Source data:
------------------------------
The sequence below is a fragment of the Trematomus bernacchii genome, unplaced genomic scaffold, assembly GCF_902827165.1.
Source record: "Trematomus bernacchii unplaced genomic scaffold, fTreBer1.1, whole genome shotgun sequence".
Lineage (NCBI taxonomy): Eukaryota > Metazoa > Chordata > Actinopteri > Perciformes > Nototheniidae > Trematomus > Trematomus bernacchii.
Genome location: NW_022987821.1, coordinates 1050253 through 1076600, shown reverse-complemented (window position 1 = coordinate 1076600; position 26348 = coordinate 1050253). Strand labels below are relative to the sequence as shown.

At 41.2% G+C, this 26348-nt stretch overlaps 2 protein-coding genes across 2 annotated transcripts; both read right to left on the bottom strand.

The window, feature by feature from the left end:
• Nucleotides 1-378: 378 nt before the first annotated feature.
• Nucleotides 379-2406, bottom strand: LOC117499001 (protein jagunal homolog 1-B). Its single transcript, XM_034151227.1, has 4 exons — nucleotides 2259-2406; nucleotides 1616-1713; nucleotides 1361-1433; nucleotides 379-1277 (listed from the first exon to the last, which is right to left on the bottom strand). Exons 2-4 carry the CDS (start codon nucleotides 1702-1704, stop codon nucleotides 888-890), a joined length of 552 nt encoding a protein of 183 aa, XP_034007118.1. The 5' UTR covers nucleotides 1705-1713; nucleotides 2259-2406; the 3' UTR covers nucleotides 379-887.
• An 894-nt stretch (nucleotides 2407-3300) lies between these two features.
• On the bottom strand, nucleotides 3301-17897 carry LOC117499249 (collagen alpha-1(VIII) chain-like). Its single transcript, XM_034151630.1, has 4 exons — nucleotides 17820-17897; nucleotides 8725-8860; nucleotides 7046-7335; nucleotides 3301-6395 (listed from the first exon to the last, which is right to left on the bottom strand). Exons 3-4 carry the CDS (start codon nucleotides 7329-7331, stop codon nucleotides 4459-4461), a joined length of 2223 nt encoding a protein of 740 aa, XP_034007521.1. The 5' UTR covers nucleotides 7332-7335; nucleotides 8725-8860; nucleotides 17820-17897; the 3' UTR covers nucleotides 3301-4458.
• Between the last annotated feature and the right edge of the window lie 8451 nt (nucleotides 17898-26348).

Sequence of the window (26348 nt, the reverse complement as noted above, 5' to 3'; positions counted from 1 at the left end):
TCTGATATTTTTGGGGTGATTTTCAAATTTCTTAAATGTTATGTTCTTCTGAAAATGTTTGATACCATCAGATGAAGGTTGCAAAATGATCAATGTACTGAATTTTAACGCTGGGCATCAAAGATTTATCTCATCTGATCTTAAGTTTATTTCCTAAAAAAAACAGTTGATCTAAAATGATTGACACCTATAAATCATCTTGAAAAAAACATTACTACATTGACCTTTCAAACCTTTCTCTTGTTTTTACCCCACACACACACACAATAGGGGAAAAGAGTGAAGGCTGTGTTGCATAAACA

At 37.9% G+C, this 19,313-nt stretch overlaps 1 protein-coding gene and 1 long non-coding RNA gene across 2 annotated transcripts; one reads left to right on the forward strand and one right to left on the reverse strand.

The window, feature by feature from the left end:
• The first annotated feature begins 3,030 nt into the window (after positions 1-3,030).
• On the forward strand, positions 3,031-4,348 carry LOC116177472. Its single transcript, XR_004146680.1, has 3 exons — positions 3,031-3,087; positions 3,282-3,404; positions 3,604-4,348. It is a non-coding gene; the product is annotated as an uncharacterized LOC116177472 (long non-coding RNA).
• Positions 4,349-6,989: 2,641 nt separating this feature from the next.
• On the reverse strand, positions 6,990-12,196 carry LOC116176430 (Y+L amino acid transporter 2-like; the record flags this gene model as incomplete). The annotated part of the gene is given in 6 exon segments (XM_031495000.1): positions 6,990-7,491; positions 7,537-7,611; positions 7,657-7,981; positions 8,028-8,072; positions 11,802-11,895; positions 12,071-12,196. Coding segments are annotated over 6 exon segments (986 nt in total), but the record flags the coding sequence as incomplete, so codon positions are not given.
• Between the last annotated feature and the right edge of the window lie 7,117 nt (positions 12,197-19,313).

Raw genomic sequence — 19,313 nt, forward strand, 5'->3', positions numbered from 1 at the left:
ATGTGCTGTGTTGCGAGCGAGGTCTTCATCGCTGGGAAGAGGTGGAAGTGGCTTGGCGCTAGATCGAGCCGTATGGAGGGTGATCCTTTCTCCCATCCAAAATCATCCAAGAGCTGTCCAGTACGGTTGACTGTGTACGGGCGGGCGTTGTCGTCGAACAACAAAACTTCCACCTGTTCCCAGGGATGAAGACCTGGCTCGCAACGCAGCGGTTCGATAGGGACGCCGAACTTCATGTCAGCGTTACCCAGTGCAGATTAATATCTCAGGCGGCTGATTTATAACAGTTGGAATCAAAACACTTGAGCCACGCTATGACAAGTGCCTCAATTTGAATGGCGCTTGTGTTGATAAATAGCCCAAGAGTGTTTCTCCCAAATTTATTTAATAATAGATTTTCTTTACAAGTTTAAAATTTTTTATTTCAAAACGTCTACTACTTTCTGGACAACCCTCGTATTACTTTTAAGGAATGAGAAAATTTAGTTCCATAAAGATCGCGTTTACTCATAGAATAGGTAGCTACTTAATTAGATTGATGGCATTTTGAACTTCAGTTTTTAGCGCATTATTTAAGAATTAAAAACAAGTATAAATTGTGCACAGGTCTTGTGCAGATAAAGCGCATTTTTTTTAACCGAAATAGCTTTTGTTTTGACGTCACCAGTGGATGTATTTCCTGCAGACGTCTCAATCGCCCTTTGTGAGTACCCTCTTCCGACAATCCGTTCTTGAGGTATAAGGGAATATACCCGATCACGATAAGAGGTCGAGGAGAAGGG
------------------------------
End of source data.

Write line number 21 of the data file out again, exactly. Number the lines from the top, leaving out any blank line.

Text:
Raw genomic sequence — 19,313 nt, forward strand, 5'->3', positions numbered from 1 at the left: